David Mamet’s “A Life in the Theatre” is a disappointment on the screen, despite the presence of high-pedigree talent on both sides of the camera. Turner Broadcasting presentation, world premiered at the Toronto Film Festival, will have its cable TV debut Oct. 9 on TNT. Foreign theatrical prospects appear slim, but lead players Jack Lemmon and Matthew Broderick likely will guarantee some shelf life via homevid.
At best, pic is a slight improvement over the play’s previous TV adaptation, an unfortunately literal-minded videotaping (produced in the late 1970s for PBS) that’s memorable only for recording the brilliant performances of Ellis Rabb and the late Peter Evans, stars of the original 1977 off-Broadway production.
Lemmon and Broderick are the stars here, playing two members of a second-rate repertory company in an unnamed modern-day city. Robert (Lemmon) is a grandiloquent old pro who clearly senses, but never acknowledges, his career is in decline. John (Broderick) is a talented newcomer whose awed respect for Robert curdles into impatience and annoyance while they share a dressing room during a long theatrical season.
“A Life in the Theatre” alternates between excerpts from onstage productions (some very amusingly evocative of Chekhov and other greats) and elliptical episodes of offstage conversations between the two actors. The film, like the play, can be read as a metaphor for teacher-student and parent-child relationships. Or it can simply be enjoyed as Mamet’s love letter to the temple where he works his magic.
On either level, this film version is a misfire.
For his first effort as a filmmaker, Gregory Mosher, the veteran legit director who staged the play’s first Chicago production, has done his best to open up Mamet’s two-character, two-set drama. With the considerable assistance of production designer David Wasco and cinematographer Freddie Francis, Mosher creates a low-rent universe of neighborhood bars, seedy hotels and backstage dressing rooms in vividly realistic detail.
This turns out to be a major miscalculation, however, in that Mamet’s meticulously stylized dialogue sounds jarringly off-key — and, occasionally, downright ludicrous — in such a realistically drawn environment. Worse, by taking a realistic approach, Mosher underscores the artificiality of having Lemmon and Broderick be the only ones on screen who ever speak.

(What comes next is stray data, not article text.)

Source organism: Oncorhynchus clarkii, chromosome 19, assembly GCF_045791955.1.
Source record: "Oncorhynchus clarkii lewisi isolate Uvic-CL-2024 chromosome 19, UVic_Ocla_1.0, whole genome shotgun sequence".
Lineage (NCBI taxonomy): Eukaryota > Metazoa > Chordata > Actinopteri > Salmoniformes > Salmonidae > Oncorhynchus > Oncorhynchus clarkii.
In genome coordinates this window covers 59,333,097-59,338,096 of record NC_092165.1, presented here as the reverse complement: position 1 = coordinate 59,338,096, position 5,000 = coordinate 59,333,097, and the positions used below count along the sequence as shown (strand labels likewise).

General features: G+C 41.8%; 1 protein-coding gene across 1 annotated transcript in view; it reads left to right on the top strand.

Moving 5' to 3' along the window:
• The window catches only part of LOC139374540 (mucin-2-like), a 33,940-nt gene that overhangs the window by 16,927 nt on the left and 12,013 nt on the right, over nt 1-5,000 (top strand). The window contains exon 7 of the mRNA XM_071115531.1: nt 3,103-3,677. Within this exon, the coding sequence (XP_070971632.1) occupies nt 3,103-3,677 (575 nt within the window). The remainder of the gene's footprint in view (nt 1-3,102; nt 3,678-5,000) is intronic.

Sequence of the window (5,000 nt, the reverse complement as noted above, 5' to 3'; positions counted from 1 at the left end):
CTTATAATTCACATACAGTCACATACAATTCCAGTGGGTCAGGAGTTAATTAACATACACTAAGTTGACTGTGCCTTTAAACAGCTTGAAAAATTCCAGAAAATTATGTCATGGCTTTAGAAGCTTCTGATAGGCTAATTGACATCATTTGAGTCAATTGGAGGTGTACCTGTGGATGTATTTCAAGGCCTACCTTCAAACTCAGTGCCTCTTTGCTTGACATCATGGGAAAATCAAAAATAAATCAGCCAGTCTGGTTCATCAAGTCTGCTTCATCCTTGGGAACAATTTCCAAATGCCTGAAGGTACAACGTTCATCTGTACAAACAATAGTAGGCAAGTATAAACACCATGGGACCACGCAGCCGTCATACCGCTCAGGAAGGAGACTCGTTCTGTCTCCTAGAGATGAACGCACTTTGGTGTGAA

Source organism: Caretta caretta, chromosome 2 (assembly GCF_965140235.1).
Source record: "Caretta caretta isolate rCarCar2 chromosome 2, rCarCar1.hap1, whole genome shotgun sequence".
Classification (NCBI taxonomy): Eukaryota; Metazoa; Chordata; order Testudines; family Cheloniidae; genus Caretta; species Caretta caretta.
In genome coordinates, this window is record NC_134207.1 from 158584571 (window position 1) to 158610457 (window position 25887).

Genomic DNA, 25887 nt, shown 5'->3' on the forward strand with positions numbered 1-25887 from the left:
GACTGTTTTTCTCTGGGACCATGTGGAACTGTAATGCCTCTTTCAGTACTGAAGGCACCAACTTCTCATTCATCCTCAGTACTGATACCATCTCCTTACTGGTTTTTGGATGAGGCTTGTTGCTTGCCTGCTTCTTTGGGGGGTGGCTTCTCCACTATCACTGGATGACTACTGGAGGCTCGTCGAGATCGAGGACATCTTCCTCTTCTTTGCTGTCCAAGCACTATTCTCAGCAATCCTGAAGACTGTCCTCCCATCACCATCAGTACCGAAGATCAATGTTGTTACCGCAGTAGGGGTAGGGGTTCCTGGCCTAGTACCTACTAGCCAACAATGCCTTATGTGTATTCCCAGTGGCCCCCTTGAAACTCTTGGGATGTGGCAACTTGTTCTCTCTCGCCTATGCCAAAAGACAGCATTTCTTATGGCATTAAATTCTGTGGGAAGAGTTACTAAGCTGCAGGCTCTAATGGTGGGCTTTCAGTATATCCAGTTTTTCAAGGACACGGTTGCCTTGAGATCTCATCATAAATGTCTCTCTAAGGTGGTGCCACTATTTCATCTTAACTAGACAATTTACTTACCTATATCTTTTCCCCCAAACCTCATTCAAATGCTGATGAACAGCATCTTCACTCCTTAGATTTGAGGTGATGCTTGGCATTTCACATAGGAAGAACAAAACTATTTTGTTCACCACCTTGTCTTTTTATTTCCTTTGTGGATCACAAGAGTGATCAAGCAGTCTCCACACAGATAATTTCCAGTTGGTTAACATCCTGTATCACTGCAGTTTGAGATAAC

Mosher also has erred in tipping the play’s balance of sympathy so obviously in favor of the older actor essayed by Lemmon. But Lemmon, too, merits criticism for relying so heavily on pathos-inducing shtick, and forbeing so transparent in his efforts to make Robert a tragic figure. The performance is all the more dismaying when compared to Lemmon’s wonderful work last year in the Mamet-scripted “Glengarry Glen Ross.”
With the deck stacked so heavily in favor of his co-star, Broderick provides a genuinely pleasant surprise with his fine, effectively sharp-edged performance as John. His evolution from callow, eager-to-please acolyte to self-assured, nakedly ambitious professional is impressive in a non-showy manner, much like Broderick’s seriously underrated performance in “Glory.”
The best parts of this “Life in the Theatre” are the surefire comedy bits — the brief scenes of onstage disasters involving missed cues and defective props. But these are rare moments in a 78-minute production that seems much longer.